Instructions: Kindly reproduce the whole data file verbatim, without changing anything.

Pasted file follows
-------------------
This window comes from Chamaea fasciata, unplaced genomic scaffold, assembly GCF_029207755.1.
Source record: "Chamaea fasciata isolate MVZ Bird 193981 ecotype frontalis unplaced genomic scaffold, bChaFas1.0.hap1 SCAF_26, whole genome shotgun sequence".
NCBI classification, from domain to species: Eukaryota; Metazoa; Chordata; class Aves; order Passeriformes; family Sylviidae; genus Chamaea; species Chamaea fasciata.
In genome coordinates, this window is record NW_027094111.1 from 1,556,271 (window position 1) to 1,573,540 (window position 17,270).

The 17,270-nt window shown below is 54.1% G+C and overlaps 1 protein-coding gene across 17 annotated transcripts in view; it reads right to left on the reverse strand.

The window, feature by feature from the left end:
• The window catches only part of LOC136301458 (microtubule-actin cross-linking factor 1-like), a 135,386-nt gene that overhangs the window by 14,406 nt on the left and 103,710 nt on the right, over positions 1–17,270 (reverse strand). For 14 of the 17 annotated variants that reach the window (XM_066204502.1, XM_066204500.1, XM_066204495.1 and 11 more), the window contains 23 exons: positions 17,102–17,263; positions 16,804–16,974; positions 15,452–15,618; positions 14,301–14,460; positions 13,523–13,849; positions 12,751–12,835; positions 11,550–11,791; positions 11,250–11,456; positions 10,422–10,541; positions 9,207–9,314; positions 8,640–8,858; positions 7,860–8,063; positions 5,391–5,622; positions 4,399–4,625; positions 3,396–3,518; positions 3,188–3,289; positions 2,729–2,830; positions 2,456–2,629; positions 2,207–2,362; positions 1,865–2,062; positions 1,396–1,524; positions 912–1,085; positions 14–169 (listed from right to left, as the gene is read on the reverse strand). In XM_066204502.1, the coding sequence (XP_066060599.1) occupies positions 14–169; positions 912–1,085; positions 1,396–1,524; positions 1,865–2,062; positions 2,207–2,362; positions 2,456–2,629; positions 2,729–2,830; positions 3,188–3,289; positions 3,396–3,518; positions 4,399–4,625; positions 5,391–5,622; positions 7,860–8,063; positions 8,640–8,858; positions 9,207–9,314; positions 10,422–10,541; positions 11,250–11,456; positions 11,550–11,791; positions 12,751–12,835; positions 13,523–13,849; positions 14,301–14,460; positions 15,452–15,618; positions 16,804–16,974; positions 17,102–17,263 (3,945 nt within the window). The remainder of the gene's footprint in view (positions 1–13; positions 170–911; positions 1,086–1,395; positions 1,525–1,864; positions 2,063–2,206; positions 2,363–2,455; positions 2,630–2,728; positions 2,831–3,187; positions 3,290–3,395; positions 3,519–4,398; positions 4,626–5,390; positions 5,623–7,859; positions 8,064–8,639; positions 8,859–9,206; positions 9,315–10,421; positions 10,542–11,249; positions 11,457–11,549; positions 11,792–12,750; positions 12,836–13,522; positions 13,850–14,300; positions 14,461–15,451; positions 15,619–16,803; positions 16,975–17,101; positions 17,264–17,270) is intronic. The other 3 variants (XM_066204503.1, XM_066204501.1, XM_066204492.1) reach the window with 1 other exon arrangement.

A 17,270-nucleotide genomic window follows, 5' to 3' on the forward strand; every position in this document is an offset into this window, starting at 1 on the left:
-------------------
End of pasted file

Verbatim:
This window comes from Chamaea fasciata, unplaced genomic scaffold, assembly GCF_029207755.1.
Source record: "Chamaea fasciata isolate MVZ Bird 193981 ecotype frontalis unplaced genomic scaffold, bChaFas1.0.hap1 SCAF_26, whole genome shotgun sequence".
NCBI classification, from domain to species: Eukaryota; Metazoa; Chordata; class Aves; order Passeriformes; family Sylviidae; genus Chamaea; species Chamaea fasciata.
In genome coordinates, this window is record NW_027094111.1 from 1,556,271 (window position 1) to 1,573,540 (window position 17,270).

The 17,270-nt window shown below is 54.1% G+C and overlaps 1 protein-coding gene across 17 annotated transcripts in view; it reads right to left on the reverse strand.

The window, feature by feature from the left end:
• The window catches only part of LOC136301458 (microtubule-actin cross-linking factor 1-like), a 135,386-nt gene that overhangs the window by 14,406 nt on the left and 103,710 nt on the right, over positions 1–17,270 (reverse strand). For 14 of the 17 annotated variants that reach the window (XM_066204502.1, XM_066204500.1, XM_066204495.1 and 11 more), the window contains 23 exons: positions 17,102–17,263; positions 16,804–16,974; positions 15,452–15,618; positions 14,301–14,460; positions 13,523–13,849; positions 12,751–12,835; positions 11,550–11,791; positions 11,250–11,456; positions 10,422–10,541; positions 9,207–9,314; positions 8,640–8,858; positions 7,860–8,063; positions 5,391–5,622; positions 4,399–4,625; positions 3,396–3,518; positions 3,188–3,289; positions 2,729–2,830; positions 2,456–2,629; positions 2,207–2,362; positions 1,865–2,062; positions 1,396–1,524; positions 912–1,085; positions 14–169 (listed from right to left, as the gene is read on the reverse strand). In XM_066204502.1, the coding sequence (XP_066060599.1) occupies positions 14–169; positions 912–1,085; positions 1,396–1,524; positions 1,865–2,062; positions 2,207–2,362; positions 2,456–2,629; positions 2,729–2,830; positions 3,188–3,289; positions 3,396–3,518; positions 4,399–4,625; positions 5,391–5,622; positions 7,860–8,063; positions 8,640–8,858; positions 9,207–9,314; positions 10,422–10,541; positions 11,250–11,456; positions 11,550–11,791; positions 12,751–12,835; positions 13,523–13,849; positions 14,301–14,460; positions 15,452–15,618; positions 16,804–16,974; positions 17,102–17,263 (3,945 nt within the window). The remainder of the gene's footprint in view (positions 1–13; positions 170–911; positions 1,086–1,395; positions 1,525–1,864; positions 2,063–2,206; positions 2,363–2,455; positions 2,630–2,728; positions 2,831–3,187; positions 3,290–3,395; positions 3,519–4,398; positions 4,626–5,390; positions 5,623–7,859; positions 8,064–8,639; positions 8,859–9,206; positions 9,315–10,421; positions 10,542–11,249; positions 11,457–11,549; positions 11,792–12,750; positions 12,836–13,522; positions 13,850–14,300; positions 14,461–15,451; positions 15,619–16,803; positions 16,975–17,101; positions 17,264–17,270) is intronic. The other 3 variants (XM_066204503.1, XM_066204501.1, XM_066204492.1) reach the window with 1 other exon arrangement.

A 17,270-nucleotide genomic window follows, 5' to 3' on the forward strand; every position in this document is an offset into this window, starting at 1 on the left: